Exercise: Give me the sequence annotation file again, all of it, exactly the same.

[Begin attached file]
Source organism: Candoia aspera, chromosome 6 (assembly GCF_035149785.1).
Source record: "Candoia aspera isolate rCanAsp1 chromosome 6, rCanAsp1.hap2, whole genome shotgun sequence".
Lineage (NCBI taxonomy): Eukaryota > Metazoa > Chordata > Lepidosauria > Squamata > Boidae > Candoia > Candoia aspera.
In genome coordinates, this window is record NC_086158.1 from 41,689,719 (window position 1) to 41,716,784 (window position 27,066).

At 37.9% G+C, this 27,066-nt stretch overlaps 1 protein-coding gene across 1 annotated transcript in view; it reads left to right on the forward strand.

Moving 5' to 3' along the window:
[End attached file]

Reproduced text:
Source organism: Candoia aspera, chromosome 6 (assembly GCF_035149785.1).
Source record: "Candoia aspera isolate rCanAsp1 chromosome 6, rCanAsp1.hap2, whole genome shotgun sequence".
Lineage (NCBI taxonomy): Eukaryota > Metazoa > Chordata > Lepidosauria > Squamata > Boidae > Candoia > Candoia aspera.
In genome coordinates, this window is record NC_086158.1 from 41,689,719 (window position 1) to 41,716,784 (window position 27,066).

At 37.9% G+C, this 27,066-nt stretch overlaps 1 protein-coding gene across 1 annotated transcript in view; it reads left to right on the forward strand.

Moving 5' to 3' along the window: